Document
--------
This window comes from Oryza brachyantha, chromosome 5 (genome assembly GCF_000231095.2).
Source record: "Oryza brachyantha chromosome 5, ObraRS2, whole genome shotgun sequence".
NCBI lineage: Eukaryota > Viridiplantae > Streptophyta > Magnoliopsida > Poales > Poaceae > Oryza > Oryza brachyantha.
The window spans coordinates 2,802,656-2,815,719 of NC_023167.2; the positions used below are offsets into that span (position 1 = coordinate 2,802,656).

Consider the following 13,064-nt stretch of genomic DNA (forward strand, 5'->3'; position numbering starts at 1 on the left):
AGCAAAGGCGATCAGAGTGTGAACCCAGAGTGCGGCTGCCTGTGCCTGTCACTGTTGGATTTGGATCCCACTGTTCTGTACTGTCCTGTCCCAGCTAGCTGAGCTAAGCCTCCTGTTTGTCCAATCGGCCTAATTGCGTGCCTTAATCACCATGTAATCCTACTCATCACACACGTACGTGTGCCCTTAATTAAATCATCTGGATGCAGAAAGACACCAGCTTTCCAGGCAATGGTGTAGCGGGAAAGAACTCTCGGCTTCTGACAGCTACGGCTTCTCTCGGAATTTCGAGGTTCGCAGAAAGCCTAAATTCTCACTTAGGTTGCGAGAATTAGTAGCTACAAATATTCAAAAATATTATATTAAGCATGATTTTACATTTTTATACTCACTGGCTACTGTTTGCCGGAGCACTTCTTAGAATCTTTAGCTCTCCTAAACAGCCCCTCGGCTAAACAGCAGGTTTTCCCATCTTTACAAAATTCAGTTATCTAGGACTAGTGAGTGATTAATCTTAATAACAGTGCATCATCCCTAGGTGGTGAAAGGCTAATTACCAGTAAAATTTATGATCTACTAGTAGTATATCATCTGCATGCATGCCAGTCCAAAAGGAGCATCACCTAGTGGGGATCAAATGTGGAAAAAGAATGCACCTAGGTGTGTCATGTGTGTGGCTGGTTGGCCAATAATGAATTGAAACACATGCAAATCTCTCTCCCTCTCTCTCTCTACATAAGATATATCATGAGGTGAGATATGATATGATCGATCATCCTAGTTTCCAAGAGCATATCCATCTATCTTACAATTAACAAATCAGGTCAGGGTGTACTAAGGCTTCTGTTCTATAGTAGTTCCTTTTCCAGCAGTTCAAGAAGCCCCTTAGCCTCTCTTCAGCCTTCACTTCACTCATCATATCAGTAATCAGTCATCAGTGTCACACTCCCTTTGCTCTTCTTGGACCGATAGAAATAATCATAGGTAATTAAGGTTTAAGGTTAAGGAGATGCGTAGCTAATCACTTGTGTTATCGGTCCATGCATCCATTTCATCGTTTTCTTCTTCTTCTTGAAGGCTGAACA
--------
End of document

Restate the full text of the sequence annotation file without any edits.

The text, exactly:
This window comes from Oryza brachyantha, chromosome 5 (genome assembly GCF_000231095.2).
Source record: "Oryza brachyantha chromosome 5, ObraRS2, whole genome shotgun sequence".
NCBI lineage: Eukaryota > Viridiplantae > Streptophyta > Magnoliopsida > Poales > Poaceae > Oryza > Oryza brachyantha.
The window spans coordinates 2,802,656-2,815,719 of NC_023167.2; the positions used below are offsets into that span (position 1 = coordinate 2,802,656).

Consider the following 13,064-nt stretch of genomic DNA (forward strand, 5'->3'; position numbering starts at 1 on the left):
AGCAAAGGCGATCAGAGTGTGAACCCAGAGTGCGGCTGCCTGTGCCTGTCACTGTTGGATTTGGATCCCACTGTTCTGTACTGTCCTGTCCCAGCTAGCTGAGCTAAGCCTCCTGTTTGTCCAATCGGCCTAATTGCGTGCCTTAATCACCATGTAATCCTACTCATCACACACGTACGTGTGCCCTTAATTAAATCATCTGGATGCAGAAAGACACCAGCTTTCCAGGCAATGGTGTAGCGGGAAAGAACTCTCGGCTTCTGACAGCTACGGCTTCTCTCGGAATTTCGAGGTTCGCAGAAAGCCTAAATTCTCACTTAGGTTGCGAGAATTAGTAGCTACAAATATTCAAAAATATTATATTAAGCATGATTTTACATTTTTATACTCACTGGCTACTGTTTGCCGGAGCACTTCTTAGAATCTTTAGCTCTCCTAAACAGCCCCTCGGCTAAACAGCAGGTTTTCCCATCTTTACAAAATTCAGTTATCTAGGACTAGTGAGTGATTAATCTTAATAACAGTGCATCATCCCTAGGTGGTGAAAGGCTAATTACCAGTAAAATTTATGATCTACTAGTAGTATATCATCTGCATGCATGCCAGTCCAAAAGGAGCATCACCTAGTGGGGATCAAATGTGGAAAAAGAATGCACCTAGGTGTGTCATGTGTGTGGCTGGTTGGCCAATAATGAATTGAAACACATGCAAATCTCTCTCCCTCTCTCTCTCTACATAAGATATATCATGAGGTGAGATATGATATGATCGATCATCCTAGTTTCCAAGAGCATATCCATCTATCTTACAATTAACAAATCAGGTCAGGGTGTACTAAGGCTTCTGTTCTATAGTAGTTCCTTTTCCAGCAGTTCAAGAAGCCCCTTAGCCTCTCTTCAGCCTTCACTTCACTCATCATATCAGTAATCAGTCATCAGTGTCACACTCCCTTTGCTCTTCTTGGACCGATAGAAATAATCATAGGTAATTAAGGTTTAAGGTTAAGGAGATGCGTAGCTAATCACTTGTGTTATCGGTCCATGCATCCATTTCATCGTTTTCTTCTTCTTCTTGAAGGCTGAACA